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Buddhadharma : Summer 2018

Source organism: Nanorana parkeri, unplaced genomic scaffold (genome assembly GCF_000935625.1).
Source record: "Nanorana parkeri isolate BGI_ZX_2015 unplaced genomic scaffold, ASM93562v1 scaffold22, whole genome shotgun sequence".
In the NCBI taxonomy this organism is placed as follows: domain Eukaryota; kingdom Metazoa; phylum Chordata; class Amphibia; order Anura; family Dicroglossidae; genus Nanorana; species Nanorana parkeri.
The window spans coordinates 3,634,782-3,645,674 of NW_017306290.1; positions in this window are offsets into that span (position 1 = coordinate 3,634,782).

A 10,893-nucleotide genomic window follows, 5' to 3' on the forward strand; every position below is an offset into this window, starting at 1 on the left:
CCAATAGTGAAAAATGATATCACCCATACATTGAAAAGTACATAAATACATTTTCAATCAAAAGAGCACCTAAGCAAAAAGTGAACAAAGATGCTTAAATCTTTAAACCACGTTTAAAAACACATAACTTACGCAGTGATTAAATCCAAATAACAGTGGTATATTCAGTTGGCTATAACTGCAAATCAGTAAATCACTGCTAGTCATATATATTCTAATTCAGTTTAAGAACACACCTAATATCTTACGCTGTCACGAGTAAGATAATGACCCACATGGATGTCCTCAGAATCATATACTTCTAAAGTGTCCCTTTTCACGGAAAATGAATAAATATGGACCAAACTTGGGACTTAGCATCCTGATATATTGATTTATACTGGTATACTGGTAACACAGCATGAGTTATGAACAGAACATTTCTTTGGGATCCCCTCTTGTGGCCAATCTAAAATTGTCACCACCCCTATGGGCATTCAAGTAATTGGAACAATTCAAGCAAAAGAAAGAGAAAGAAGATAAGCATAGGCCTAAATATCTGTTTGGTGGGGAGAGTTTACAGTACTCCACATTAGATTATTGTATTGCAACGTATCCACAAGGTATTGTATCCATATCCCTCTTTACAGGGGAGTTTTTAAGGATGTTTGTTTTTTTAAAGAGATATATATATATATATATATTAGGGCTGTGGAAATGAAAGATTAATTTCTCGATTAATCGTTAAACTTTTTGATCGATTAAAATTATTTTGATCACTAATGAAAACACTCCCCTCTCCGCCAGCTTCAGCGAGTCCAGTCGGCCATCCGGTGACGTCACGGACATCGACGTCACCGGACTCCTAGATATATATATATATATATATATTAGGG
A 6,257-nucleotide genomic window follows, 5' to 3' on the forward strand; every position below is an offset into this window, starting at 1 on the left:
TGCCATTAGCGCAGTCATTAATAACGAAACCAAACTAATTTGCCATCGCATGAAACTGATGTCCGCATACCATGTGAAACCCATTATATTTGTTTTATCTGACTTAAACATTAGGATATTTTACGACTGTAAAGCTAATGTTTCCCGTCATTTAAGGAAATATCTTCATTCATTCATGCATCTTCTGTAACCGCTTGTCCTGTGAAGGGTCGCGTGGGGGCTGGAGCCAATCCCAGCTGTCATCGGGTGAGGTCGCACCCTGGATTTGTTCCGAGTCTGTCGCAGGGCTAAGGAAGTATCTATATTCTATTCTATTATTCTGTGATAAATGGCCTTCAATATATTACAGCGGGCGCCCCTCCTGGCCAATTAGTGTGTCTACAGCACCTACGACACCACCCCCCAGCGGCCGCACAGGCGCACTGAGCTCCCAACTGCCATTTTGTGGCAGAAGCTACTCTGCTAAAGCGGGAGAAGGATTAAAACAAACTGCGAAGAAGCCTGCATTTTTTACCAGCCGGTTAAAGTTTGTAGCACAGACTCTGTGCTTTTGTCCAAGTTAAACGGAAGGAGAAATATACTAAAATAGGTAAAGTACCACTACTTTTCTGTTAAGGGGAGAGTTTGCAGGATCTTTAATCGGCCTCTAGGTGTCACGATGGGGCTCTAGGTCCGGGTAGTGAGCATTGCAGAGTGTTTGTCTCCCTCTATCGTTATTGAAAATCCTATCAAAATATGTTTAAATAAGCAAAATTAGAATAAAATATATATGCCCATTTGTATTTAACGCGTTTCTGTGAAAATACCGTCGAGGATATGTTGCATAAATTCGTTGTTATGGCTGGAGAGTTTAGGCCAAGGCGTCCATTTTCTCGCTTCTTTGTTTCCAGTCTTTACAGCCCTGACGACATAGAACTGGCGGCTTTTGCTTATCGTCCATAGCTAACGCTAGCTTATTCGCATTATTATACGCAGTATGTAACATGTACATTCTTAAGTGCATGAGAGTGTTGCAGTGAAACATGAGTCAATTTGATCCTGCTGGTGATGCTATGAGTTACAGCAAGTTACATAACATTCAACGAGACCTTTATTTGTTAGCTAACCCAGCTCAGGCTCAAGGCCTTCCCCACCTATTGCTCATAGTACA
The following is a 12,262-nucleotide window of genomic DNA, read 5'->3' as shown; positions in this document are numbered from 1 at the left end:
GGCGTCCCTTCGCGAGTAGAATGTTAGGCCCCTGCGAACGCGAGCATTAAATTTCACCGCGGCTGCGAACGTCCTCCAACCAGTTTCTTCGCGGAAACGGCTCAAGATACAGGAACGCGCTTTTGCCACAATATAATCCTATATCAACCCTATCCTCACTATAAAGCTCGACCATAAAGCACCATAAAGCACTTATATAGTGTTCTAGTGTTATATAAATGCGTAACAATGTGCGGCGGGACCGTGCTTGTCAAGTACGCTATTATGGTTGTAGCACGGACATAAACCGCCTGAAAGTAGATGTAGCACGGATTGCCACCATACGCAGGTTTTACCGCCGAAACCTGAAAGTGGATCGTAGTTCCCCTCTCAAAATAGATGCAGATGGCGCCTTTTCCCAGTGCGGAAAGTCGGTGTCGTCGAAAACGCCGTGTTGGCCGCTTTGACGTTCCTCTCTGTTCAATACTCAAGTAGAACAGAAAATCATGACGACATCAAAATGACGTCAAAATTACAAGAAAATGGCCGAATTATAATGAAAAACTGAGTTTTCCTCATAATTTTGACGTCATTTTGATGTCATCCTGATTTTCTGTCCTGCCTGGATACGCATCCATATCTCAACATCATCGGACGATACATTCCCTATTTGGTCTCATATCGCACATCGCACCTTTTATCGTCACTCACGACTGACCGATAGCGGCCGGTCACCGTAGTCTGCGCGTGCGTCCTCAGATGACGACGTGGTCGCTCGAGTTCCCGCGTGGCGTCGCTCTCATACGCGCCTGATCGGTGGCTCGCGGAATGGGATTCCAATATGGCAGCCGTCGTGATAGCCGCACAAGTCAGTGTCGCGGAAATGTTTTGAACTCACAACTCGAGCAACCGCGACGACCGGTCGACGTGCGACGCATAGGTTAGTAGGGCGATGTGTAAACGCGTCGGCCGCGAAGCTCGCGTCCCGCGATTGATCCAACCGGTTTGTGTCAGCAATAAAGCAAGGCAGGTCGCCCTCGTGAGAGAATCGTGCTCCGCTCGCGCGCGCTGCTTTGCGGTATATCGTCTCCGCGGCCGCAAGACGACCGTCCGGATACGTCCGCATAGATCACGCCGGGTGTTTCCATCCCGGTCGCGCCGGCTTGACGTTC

RICHARD PAYNE 83 meditation and ritual, the most relevant is the pairing of spiritual with internal, which is then set in opposition to the pairing of mate- rial and external. In turn, spiritual/internal comes to be paired with experiential and meditative, while material/external is paired with meaningless rote action and empty ritual. Such oppositional pairings of concepts have a great deal of power in directing how we think about practice. dissolving the diChotomy Calling attention to the power of oppositional pairings points to the further goal of this reflection. There is no point in simply revers- ing the valuation of meditation as positive and ritual as negative; from a nondual perspective, it is the dichotomy itself that creates problems. In place of the opposition of meditation as internal and ritual as external, we need to recognize that action entails thought and thought involves action. In other words, all meditation involves some degree of ritualization, from something as simple as mak- ing a regular time for meditating, sitting in a particular posture, and engaging in a short breathing exercise to start, up to increas- ingly ritualized activities such as lighting incense, sounding a bell, and chanting before and after the meditation. Likewise, all ritual involves some degree of meditation, from simply attending closely to the actions required to engaging in complex visualizations of the Buddha, bodhisattvas, and guardian deities. The predominant view of ritual and meditation as mutually exclusive opposites is not grounded in simple reality; rather, it is an historical construction that grew out of a specific time and place and in service to a particular religious worldview. Our contemporary interpretation of that worldview has led us to extol meditation while denigrating ritual. If we are to become fully rounded practitioners, we must overcome this dualistic approach and learn to see the two as complementary, amplifying and supporting one another. External forms provide structure and consistency to boundless internal expe- rience. From this perspective, every practice is located somewhere on the spectrum of ritualized action, while at the same time an opportu- nity to experience absolute reality, unbound by form. RICHARD PAYNE is the dean of the Institute of Buddhist Studies in Berkeley and author of Homa Variations: The Study of Ritual Change across the Longue Durée.